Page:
- recently started taking new medicine
Get Emergency Care or Call the Doctor if Bleeding:
- is heavy, or your child also has dizziness or weakness
- is the result of a fall or blow to the head
- doesn’t stop after two attempts of applying pressure for 10 minutes each
Different Kinds of Nosebleeds
The most common kind of nosebleed is an anterior nosebleed, which comes from the front of the nose. Capillaries, or very small blood vessels, inside the nose may break and bleed, causing this type of nosebleed.
A posterior nosebleed comes from the deepest part of the nose. Blood flows down the back of the throat even if the person is sitting or standing. Kids rarely have posterior nosebleeds. They’re more common in older adults, those with high blood pressure, and people who have had nose or face injuries.
What Causes Nosebleeds?
Most anterior nosebleeds are due to dry air. A dry climate or heated indoor air irritates and dries out nasal membranes. This causes crusts that may itch, then bleed when scratched or picked. Common colds also can irritate the lining of the nose, with bleeding following repeated nose-blowing. Having a cold during dry winter weather is the perfect formula for nosebleeds.
Allergies also can cause problems, as doctors may prescribe medicine (such as antihistamines or decongestants) to control an itchy, runny, or stuffy nose. The medicine can dry out nasal membranes, leading to nosebleeds.
An injury or blow to the nose can cause bleeding, but most aren’t a serious problem. But if your child has a facial injury that causes a bloody nose and you can’t stop the bleeding after 10 minutes or have other concerns about the injury, get medical care right away.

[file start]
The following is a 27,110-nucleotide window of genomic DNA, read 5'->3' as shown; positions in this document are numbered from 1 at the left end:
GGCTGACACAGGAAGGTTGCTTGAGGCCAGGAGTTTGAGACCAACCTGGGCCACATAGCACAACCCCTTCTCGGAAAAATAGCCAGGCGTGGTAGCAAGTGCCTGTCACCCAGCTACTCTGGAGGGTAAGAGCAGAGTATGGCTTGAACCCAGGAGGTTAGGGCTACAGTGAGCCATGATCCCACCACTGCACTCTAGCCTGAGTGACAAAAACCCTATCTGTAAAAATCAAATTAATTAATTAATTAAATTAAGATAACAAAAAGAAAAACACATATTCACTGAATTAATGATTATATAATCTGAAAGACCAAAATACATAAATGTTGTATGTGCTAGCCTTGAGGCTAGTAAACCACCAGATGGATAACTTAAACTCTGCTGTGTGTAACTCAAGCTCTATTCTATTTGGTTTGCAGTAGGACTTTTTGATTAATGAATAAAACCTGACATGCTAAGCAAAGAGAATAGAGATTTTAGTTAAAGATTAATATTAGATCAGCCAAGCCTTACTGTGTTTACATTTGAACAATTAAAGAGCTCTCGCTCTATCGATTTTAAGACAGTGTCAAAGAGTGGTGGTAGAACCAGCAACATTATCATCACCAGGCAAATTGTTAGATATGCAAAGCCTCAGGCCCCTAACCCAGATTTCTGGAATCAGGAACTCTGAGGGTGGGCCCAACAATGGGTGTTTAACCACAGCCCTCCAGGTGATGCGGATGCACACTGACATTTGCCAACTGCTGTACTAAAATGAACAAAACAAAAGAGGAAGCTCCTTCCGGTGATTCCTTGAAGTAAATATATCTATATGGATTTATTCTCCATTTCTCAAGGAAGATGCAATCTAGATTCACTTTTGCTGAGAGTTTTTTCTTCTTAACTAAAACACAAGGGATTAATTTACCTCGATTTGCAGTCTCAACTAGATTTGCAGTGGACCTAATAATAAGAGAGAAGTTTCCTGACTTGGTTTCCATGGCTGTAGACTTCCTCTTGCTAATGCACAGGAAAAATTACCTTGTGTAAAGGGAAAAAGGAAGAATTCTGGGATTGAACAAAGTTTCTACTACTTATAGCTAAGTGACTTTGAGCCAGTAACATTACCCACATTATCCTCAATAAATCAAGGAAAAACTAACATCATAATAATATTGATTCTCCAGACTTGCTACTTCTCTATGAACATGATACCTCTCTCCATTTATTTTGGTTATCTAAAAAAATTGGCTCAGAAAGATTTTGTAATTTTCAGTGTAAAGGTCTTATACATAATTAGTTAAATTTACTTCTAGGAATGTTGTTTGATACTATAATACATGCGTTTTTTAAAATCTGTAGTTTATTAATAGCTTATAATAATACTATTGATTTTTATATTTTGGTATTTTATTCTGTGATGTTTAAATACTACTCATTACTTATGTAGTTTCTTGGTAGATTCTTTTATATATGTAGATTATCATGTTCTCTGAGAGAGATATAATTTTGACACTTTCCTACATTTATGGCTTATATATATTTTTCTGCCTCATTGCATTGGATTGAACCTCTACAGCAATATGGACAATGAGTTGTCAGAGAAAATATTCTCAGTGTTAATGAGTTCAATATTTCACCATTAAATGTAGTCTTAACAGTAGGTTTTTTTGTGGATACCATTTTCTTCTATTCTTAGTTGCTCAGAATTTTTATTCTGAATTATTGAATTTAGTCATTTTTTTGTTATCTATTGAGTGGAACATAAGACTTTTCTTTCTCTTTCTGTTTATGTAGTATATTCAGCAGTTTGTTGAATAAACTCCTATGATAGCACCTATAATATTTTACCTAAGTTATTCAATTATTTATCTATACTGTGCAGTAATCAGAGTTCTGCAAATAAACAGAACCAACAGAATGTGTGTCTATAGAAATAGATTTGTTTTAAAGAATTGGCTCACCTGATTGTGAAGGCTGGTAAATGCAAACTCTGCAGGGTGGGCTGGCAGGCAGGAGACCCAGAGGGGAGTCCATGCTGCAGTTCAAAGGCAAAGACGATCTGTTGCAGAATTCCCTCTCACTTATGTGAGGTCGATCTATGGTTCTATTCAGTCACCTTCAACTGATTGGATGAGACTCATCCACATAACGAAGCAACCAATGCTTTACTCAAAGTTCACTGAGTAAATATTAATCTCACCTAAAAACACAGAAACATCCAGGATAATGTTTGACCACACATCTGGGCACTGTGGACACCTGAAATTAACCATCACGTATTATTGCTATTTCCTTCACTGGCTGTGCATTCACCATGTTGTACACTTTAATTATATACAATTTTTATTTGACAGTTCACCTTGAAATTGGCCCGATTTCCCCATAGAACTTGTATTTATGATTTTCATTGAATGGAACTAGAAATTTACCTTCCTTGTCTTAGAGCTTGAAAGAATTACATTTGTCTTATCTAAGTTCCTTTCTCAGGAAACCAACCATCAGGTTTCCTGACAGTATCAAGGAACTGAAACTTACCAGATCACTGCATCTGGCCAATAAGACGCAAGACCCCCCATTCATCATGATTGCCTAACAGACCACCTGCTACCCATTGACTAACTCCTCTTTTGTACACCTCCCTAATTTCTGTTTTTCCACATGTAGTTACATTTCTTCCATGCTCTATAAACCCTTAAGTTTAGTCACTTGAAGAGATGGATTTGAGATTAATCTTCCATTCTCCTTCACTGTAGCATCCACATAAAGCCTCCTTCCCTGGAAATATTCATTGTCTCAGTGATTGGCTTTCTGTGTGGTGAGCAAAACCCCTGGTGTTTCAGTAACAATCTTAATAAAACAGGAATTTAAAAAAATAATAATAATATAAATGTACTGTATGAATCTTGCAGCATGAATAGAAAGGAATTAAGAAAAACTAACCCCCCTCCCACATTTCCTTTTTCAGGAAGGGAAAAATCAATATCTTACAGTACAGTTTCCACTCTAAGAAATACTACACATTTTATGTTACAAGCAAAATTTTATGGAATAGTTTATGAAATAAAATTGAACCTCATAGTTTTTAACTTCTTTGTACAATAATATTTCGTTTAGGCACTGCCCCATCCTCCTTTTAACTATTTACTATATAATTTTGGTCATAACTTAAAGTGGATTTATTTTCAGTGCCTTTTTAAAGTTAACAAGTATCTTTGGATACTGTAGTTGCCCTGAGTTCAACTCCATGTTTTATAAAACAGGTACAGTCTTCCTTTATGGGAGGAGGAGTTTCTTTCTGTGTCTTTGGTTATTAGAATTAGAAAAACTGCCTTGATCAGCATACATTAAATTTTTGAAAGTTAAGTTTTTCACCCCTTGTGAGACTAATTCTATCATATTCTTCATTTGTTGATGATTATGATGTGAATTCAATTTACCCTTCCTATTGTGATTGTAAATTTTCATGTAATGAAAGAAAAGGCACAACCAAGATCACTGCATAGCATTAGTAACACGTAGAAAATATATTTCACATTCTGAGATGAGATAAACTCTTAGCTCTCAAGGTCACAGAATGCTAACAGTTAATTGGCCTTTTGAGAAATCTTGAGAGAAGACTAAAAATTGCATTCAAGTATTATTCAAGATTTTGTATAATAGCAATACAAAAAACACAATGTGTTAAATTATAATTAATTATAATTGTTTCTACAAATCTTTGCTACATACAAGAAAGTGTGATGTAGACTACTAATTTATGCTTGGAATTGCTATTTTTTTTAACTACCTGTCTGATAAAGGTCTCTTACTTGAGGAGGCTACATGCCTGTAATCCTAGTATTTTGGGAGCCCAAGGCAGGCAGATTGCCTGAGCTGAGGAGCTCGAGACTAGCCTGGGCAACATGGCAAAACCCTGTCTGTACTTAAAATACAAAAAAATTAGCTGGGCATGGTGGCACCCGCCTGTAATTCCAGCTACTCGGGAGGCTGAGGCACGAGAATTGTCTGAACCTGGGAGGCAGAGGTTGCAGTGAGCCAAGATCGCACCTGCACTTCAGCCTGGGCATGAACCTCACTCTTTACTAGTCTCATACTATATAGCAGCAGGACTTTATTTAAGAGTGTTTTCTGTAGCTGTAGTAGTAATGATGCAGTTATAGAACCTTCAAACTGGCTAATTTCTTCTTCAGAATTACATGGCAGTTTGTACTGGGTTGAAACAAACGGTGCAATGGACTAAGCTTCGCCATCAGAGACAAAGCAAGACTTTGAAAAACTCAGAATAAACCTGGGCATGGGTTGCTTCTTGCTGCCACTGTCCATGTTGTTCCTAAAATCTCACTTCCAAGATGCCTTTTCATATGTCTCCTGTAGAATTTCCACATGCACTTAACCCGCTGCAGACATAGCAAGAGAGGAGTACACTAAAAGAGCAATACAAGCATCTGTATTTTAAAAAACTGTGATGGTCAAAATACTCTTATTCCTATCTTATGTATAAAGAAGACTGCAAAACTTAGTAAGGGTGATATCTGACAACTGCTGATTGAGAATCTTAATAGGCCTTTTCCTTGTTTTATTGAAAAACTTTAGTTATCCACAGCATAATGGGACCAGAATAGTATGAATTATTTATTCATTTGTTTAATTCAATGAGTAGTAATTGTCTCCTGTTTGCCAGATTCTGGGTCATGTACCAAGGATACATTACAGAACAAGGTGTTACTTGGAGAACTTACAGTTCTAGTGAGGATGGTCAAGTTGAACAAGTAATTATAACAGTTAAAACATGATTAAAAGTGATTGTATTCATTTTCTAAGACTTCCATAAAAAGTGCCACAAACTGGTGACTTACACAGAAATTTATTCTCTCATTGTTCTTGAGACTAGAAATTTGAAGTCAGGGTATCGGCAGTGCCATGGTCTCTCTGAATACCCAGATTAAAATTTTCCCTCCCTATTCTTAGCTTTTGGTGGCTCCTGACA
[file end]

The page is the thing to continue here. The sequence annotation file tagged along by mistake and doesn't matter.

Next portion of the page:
While nosebleeds are rarely serious, there might be a problem if they happen a lot. If your child gets nosebleeds more than once a week, call your doctor. Usually, frequent nosebleeds are easily treated. Sometimes tiny blood vessels inside the nose are irritated and don’t heal, which happens more often in kids with ongoing allergies or who get a lot of colds. A doctor might be able to help in these cases.
For bleeding not due to a sinus infection, allergies, or irritated blood vessels, a doctor may order tests to find the cause. Rarely, a bleeding disorder or abnormally formed blood vessels could be a possibility.
Can Nosebleeds Be Prevented?
Since most nosebleeds in kids are caused by nose-picking or irritation from hot dry air, using a few simple tips may help your kids avoid them:
- Keep your child’s nails short to prevent injuries from nose-picking.
- Keep the inside of your child’s nose moist with saline (saltwater) nasal spray or gel, or dab petroleum jelly or antibiotic ointment gently around the opening of the nostrils.
- Run a cool-mist humidifier (or vaporizer) in bedrooms if the air in your home is dry. Keep the machine clean to prevent mildew buildup.
- Make sure your kids wear protective athletic equipment during sports or other activities that could cause a nose injury.
Even with proper precautions, kids can still get a bloody nose occasionally. So if your child gets a nosebleed, try not to panic. They’re usually harmless and are almost always easy to stop.
The uncomfortable, plugged feeling of a stuffy nose is common with colds and allergies. For most people, this type of nasal congestion is just an annoyance and inconvenience. It decreases their sense of smell, changes the way that foods taste and causes facial pain, and it can be accompanied by a running or dripping nose. However, it improves after the cold or allergies are gone.
Some people’s stuffy noses don’t resolve after other symptoms are gone. This long-lasting stuffy nose is called chronic rhinosinusitis. This happens when your sinuses are swollen and inflamed for three months or longer, despite treatment.
Here are some answers to common questions about sinusitis:
What is sinusitis?